Review: Schlingensief – A Voice that Shook the Silence
by Jan Lumholdt
- BERLINALE 2020: Bettina Böhler paints a fittingly overwhelming portrait of an overwhelming life and body of work
Productive like Fassbinder, provocative like Waters, von Trier and Seidl put together, and multi-talented like – according to Elfriede Jelinek’s obituary – “nobody”. To which she added: “He was everything.” Big words, but then again, they’re about Christoph Schlingensief (1960-2010), the central figure in Bettina Böhler’s documentary Schlingensief – A Voice that Shook the Silence [+see also:
interview: Bettina Böhler
film profile], premiering in the Panorama section of this year’s Berlin International Film Festival. After watching it, it’s kind of impossible to disagree.
Born in 1960 to a pharmacist father and a paediatric nurse mother in Oberhausen, in then West Germany, Schlingensief reminisces about his parents’ plan to have six children. “It took them nine years, and when I came along, that was it, no more – so I’m really six children.” With his dad’s old 8 mm camera, he started to fool around at the age of seven. “I direct,” he told nonplussed adults when they asked him what he liked to do. His first fiction feature, Das Totenhaus der Lady Florence (lit. “The Death House of Lady Florence”), was shot in 1974. After two rejections from the Munich Film School (despite some string-pulling from Wim Wenders), he honed his craft via assistant jobs, and from the mid-1980s onwards, he was a director with a massive output, independent and deeply underground.
Titles such as 100 Years of Adolf Hitler – The Last Hour in the Führerbunker, The German Chainsaw Massacre – The First Hour of the Reunification and Terror 2000 – Germany out of Control earned him epithets like “damaged artist”, “traitor” and even “Nestbeschmutzer” (that excellent German expression for fouling one’s own nest). He worked with many actors from the Fassbinder camp, not least Udo Kier (who first approached Schlingensief in a bar using the words, “I’m Udo Kier – your film made me laugh myself kaput”), and really hit it off with Tilda Swinton. Add to this a number of theatre productions, often at Berlin’s Volksbühne, staged political happenings, operas in Bayreuth and Burkina Faso, art installations at the Venice Biennale, television projects, a personal cancer journal and more. All within one (overly short) life. Few can compete. Jelinek’s “nobody” and “everything” are perfectly in order here.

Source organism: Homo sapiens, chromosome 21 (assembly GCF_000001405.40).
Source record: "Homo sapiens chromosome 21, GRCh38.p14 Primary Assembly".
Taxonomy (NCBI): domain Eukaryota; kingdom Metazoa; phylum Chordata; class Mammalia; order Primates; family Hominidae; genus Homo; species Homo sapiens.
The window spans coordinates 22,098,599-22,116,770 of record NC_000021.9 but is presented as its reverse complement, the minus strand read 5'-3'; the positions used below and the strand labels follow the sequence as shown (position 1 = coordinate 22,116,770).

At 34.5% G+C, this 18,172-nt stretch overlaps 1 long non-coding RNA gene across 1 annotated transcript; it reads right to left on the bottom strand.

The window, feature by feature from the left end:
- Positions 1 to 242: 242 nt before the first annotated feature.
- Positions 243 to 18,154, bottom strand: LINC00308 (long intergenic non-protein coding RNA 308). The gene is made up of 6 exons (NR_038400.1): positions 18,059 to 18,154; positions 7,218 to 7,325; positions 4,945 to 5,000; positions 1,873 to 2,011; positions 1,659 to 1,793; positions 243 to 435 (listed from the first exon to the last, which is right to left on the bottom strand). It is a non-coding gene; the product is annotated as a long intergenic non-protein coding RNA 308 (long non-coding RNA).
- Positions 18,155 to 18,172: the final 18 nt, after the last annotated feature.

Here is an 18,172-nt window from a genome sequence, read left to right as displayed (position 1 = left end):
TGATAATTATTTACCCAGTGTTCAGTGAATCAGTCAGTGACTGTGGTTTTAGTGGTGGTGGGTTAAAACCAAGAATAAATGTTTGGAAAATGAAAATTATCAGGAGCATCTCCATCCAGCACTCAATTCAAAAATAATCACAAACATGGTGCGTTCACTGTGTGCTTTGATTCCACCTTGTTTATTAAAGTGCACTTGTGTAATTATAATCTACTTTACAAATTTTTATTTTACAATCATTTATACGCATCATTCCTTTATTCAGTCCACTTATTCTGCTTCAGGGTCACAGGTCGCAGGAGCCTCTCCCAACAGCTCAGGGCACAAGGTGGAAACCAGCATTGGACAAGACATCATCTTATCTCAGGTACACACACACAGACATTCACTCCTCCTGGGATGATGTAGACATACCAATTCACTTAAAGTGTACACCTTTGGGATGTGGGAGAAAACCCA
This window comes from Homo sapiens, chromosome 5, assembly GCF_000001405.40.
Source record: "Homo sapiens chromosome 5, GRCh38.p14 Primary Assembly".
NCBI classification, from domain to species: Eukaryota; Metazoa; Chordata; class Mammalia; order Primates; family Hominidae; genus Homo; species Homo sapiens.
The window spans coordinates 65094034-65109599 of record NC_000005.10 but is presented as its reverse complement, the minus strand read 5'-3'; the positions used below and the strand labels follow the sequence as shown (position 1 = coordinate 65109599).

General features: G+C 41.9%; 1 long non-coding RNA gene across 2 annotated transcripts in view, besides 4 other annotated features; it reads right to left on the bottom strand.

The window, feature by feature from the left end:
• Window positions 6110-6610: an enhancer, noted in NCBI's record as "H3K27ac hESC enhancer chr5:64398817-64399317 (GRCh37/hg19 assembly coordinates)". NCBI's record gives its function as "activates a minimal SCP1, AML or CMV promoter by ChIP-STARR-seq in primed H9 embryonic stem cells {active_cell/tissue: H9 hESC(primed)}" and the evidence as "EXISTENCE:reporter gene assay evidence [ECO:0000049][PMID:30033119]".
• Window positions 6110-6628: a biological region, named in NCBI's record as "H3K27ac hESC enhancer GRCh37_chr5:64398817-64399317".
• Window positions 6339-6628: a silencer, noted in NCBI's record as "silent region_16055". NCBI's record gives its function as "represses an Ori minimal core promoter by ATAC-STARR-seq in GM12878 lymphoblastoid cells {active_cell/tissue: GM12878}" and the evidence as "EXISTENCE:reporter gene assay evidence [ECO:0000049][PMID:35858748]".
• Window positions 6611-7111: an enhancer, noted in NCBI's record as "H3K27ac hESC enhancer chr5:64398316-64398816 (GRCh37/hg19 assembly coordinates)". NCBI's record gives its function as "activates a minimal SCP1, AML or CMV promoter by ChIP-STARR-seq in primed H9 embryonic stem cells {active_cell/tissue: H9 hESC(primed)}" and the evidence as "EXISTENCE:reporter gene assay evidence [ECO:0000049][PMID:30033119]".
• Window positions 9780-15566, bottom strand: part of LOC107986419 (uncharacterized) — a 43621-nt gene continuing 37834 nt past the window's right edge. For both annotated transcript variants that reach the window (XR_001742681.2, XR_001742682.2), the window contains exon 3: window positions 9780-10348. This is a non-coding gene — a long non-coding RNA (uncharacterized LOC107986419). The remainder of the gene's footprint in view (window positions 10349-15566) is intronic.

Via rich archive footage, director Böhler has assembled assorted interviews with and commentary by the main subject, creating an uninterrupted voiceover that certainly does shake all the silence away. Overwhelming at its 124 dense minutes, each second seems necessary in order to paint a true portrait. Although some knowledge of recent German political and cultural history will help, there’s still a lot of universal fascination to be had. Some especially beautiful parts involve Schlingensief’s quietly bourgeois parents, sometimes baffled, but ever lovingly supportive of their son – even as he throws 40 kilos of dead fish at a disliked politician.
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